Proteomics will eventually be able to take a sample from a patient and using sophisticated computer software break the sample down so that every protein present is identified i.e. by analysing its 3-dimensional structure and its amino acid sequence. The software will then compare the patient’s proteins to those of a normal healthy sample and any mutated proteins or absent proteins will be flagged. By building up a database of specific proteins that are commonly associated with particular diseases, new cases of a disease will hopefully be diagnosed quickly and effortlessly and in many cases even before signs and symptoms of the disease become apparent to the patient.
Research in America is currently focussing on cancers which show very few signs and symptoms before they reach the advanced stages when there is little hope of curing the disease, so for example ovarian and prostate cancers. In this case Proteomics is being used as a diagnostic tool and early data from the projects have been very positive with the computer software managing to identify 100% of ovarian cancer samples (when compared to a healthy sample) and 96% of prostate cancer samples. With these positive results it is surely only a matter of time before diagnostic Proteomics is seen in a clinical setting.
In addition to its role in diagnosing cancer, the field of Proteomics is also making headway in developing new drug treatments for the disease. Currently, drug treatments for cancer are not specific to the cancerous cells and so normal healthy cells can also be affected by certain drug regimens, hence the common side effects associated with chemotherapy. The main aim of Proteomics research with regards to therapy however, is to identify cellular biomarkers i.e. proteins specific to the cancerous cells, and to target them explicitly. This would mean that only cells containing or manufacturing the biomarker would be affected by the drug therapy, the result being that many of the adverse side effects associated with current chemotherapeutic agents would become a thing of the past. In addition, cancer drugs could be manufactured to order so that an individual course of treatment could be developed for a specific patient, the components of which target and interfere with the functioning and development of their exact biomarkers and their exact cancer. This would undoubtedly make drug treatments much more effective and much less troublesome with regards to adverse affects.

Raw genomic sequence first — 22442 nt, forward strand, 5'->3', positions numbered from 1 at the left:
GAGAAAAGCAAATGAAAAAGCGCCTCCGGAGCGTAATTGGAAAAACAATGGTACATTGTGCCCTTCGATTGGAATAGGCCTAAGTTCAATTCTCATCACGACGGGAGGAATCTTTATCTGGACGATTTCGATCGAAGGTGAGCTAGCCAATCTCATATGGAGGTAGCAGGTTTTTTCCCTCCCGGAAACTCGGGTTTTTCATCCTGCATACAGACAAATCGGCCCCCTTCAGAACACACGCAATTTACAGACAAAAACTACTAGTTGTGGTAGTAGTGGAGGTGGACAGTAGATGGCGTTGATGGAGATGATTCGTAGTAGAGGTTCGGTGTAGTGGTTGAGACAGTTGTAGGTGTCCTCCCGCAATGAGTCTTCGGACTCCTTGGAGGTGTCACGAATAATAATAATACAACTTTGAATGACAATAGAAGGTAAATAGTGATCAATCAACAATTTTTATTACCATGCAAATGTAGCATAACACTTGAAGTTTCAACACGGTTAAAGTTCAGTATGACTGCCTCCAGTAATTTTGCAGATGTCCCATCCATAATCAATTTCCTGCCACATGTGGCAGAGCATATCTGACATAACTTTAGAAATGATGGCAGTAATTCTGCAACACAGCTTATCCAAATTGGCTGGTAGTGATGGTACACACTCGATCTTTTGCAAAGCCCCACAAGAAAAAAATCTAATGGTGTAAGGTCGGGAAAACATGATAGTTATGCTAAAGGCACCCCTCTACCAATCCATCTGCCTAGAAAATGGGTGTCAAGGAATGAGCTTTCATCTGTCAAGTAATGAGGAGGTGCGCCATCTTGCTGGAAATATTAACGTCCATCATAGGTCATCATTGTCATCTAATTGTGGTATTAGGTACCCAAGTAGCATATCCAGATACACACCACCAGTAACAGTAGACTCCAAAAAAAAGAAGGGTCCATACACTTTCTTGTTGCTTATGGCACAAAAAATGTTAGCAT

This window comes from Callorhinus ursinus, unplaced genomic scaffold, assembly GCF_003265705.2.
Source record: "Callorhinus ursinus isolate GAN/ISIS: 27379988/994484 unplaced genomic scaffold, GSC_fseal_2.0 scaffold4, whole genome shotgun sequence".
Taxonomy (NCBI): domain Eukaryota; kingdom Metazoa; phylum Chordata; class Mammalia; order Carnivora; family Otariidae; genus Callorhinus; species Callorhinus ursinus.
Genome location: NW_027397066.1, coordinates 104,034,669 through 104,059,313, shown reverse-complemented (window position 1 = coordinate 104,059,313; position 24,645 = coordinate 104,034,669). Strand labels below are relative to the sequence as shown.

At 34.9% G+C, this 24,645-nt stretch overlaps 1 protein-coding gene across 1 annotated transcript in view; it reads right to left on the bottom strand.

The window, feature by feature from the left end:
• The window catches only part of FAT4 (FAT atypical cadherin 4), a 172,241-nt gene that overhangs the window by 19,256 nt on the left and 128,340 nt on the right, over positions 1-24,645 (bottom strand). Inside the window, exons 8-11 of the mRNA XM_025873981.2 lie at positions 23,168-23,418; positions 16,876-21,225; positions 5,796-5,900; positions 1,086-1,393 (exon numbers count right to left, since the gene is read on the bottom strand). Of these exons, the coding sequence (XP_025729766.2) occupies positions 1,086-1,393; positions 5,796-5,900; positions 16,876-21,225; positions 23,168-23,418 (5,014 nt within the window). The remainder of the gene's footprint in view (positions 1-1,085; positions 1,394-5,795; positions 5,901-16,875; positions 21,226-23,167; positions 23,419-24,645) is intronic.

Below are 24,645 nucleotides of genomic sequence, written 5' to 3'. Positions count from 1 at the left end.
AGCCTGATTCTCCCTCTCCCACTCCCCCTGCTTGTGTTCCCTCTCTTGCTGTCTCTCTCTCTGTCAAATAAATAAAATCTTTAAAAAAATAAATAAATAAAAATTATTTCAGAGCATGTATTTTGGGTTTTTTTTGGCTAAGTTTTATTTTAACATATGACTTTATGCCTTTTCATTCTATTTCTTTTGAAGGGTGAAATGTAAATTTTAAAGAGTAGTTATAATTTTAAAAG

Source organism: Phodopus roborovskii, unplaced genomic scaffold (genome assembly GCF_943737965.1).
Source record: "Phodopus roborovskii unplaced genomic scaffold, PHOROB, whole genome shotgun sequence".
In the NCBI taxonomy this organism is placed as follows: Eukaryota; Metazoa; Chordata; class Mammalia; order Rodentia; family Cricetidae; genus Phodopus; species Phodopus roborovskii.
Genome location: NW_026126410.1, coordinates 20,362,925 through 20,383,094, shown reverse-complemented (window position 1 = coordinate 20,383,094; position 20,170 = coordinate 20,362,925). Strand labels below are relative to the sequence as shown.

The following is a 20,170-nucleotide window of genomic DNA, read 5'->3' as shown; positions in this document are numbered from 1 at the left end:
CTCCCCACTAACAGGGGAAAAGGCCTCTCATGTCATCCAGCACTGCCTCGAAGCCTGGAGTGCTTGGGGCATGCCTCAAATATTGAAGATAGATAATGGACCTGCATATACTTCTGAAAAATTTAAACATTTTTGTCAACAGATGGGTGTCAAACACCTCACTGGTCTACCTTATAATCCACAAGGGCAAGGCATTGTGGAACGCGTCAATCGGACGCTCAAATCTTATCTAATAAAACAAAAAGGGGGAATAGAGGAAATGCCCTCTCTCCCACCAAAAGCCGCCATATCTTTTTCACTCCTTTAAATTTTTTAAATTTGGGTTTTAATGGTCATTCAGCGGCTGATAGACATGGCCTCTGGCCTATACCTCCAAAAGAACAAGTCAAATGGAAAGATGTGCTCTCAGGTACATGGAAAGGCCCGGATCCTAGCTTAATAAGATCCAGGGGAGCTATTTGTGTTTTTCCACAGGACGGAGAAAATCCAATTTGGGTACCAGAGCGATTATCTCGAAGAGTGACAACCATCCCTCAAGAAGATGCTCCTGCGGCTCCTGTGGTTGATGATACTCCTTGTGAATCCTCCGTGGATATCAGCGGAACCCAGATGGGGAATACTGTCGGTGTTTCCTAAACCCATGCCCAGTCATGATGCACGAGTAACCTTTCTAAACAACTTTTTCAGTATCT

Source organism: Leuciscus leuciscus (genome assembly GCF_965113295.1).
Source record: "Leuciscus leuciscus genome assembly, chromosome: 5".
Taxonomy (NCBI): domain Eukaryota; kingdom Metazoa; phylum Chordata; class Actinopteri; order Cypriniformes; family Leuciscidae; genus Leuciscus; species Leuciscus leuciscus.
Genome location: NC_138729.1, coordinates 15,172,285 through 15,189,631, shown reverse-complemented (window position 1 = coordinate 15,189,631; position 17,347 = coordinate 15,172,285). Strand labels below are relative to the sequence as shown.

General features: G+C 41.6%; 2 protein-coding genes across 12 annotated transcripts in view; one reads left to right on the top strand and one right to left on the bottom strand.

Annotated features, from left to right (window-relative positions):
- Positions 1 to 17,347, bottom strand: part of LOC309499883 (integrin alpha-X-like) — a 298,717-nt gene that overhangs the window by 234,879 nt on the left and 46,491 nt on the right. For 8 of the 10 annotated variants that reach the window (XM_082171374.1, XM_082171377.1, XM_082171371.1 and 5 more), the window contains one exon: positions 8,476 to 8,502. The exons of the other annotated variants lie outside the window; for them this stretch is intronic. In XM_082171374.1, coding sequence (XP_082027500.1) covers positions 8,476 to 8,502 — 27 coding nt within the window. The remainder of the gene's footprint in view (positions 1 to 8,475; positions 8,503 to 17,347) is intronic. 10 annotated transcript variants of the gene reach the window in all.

While Proteomics sounds like it could be the future for cancer patients there are still many years of research ahead of the scientists. Only a very small number of the 250 thousand or so proteins that are thought to be manufactured by human cells have so far been identified and sequenced. Luckily however research is happening all over the world with millions of pounds and dollars being poured into the science each year. This means that hopefully the next generation should reap the rewards of our current Proteomics research.